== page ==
The United Kingdom’s new proposal to require a 3,000-pound bond by visitors from six high-risk, Afro-Asian countries — in which it includes India, Pakistan and Nigeria — has rightly been met with much disgruntlement and resentment. The UK Home Office has announced the scheme (to go into effect from November 1, if approved) in order to ensure that visitors to the country do not overstay the duration of their visit visas, or else they will forfeit their bonds. While the UK may have valid concerns about people overstaying in the country illegally, it already has other means in its system of law to deal with such visitors. Hence, we must question this move and ask whether it is necessary to have such a discriminatory law for people from a certain part of the world that is already beginning to lose trust and confidence in Western countries.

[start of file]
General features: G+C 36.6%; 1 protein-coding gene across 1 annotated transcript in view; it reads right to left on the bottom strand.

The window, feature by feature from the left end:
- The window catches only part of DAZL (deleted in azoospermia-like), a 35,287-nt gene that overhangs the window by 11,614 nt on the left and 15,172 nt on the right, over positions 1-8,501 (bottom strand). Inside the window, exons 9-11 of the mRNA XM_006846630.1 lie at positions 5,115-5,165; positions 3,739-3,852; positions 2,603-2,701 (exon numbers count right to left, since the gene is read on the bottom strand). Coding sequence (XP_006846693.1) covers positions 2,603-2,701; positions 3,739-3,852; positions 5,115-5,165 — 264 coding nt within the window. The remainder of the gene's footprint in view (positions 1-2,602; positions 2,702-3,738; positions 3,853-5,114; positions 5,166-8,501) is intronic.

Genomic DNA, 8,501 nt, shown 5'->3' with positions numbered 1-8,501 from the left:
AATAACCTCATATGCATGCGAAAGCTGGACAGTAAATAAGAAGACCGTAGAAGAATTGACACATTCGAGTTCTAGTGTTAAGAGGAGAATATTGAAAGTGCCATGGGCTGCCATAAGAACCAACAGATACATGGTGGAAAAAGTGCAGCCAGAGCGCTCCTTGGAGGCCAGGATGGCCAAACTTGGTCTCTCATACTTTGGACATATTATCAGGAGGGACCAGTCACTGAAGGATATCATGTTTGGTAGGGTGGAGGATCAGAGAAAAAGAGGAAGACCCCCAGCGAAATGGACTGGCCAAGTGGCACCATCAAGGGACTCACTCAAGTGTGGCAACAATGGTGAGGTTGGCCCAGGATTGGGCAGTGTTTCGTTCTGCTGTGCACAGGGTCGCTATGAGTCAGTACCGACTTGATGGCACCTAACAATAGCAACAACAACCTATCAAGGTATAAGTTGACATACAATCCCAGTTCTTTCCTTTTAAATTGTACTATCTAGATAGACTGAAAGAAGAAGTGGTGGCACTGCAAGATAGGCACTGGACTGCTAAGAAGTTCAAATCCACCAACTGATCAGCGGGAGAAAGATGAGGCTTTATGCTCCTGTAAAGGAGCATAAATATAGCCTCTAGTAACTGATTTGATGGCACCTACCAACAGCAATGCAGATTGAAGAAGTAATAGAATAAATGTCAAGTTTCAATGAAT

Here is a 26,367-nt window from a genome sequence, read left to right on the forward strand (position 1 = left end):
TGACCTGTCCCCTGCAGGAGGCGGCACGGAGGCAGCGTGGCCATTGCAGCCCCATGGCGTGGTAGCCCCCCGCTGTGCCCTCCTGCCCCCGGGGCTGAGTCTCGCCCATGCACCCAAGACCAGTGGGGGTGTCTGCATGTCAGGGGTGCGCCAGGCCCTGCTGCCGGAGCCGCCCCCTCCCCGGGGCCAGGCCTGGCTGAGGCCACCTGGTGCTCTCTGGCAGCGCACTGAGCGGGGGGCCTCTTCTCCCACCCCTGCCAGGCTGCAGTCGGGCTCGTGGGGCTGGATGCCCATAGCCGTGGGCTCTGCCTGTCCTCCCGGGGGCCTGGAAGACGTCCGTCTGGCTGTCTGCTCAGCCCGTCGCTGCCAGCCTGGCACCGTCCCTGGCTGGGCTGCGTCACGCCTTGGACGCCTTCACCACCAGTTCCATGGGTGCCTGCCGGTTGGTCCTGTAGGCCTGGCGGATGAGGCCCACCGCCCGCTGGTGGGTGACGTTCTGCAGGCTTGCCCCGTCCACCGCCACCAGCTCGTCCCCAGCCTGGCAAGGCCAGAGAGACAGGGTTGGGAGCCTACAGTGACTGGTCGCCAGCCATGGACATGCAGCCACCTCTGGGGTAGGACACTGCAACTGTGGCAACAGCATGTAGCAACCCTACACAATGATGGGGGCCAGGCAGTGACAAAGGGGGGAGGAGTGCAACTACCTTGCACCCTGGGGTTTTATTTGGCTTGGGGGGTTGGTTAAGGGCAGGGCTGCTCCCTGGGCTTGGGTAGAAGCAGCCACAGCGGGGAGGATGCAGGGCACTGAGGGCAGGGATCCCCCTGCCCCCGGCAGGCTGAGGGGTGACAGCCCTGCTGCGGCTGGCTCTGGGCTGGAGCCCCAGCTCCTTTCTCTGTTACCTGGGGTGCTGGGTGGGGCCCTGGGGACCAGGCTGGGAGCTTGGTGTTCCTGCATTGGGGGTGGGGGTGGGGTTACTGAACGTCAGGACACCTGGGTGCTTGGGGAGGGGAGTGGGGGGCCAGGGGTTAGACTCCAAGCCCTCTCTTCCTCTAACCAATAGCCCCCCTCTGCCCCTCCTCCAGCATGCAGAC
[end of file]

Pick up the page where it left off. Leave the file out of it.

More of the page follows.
There is caution raised when Britain’s own senior politicians are condemning the government’s new plans to implement the new visa bond scheme. Many are of the opinion that such a move is unfair. Business leaders from India have also protested the new scheme. While the test run for the scheme is scheduled for a 12-month period, there are sure to be some consequences. For example, requiring people to pay an extra 3,000 pounds before travel places an extra burden on the people visiting the UK from these developing economies. This, in turn, could reduce the number of visitors to the UK, which could potentially drive tourism down as well.
Indeed, the new visa scheme has correctly met with debate and opposition. By imposing the new rule, perhaps the government has realised some issues with its current laws to handle visitors who overstay visas. In this case, it is not necessary to develop new laws, but rather, review old ones and work on revising them. With the new bond scheme, only new visitors are going to be punished while the old visitors, who might have actually overstayed their visas, seem to be losing the UK government’s focus.
Published in The Express Tribune, June 27th, 2013.
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